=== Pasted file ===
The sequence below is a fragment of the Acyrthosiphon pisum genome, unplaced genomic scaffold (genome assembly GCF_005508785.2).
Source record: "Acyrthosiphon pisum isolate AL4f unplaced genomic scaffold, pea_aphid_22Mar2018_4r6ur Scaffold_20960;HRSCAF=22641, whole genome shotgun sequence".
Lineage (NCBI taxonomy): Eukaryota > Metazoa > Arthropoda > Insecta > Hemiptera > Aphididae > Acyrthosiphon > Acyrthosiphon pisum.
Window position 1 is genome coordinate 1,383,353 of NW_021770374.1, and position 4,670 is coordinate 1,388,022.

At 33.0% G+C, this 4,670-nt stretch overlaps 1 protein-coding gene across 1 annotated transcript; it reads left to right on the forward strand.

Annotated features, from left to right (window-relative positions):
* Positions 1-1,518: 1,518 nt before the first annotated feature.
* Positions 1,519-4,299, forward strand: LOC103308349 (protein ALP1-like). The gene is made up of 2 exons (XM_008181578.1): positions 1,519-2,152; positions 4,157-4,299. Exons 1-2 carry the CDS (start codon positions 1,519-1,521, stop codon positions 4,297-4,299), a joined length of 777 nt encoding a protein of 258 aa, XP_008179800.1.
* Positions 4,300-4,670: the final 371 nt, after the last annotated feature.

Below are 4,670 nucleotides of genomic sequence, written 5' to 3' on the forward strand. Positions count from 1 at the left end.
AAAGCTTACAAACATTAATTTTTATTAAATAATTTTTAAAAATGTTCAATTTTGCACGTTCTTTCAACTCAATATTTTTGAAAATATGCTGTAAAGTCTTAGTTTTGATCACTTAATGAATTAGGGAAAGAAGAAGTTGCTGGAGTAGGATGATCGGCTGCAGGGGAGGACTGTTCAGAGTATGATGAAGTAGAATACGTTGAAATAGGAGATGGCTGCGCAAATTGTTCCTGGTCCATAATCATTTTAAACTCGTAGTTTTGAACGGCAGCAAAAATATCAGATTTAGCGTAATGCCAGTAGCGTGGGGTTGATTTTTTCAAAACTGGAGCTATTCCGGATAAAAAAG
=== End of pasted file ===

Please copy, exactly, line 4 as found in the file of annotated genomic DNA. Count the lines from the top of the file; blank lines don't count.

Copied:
Window position 1 is genome coordinate 1,383,353 of NW_021770374.1, and position 4,670 is coordinate 1,388,022.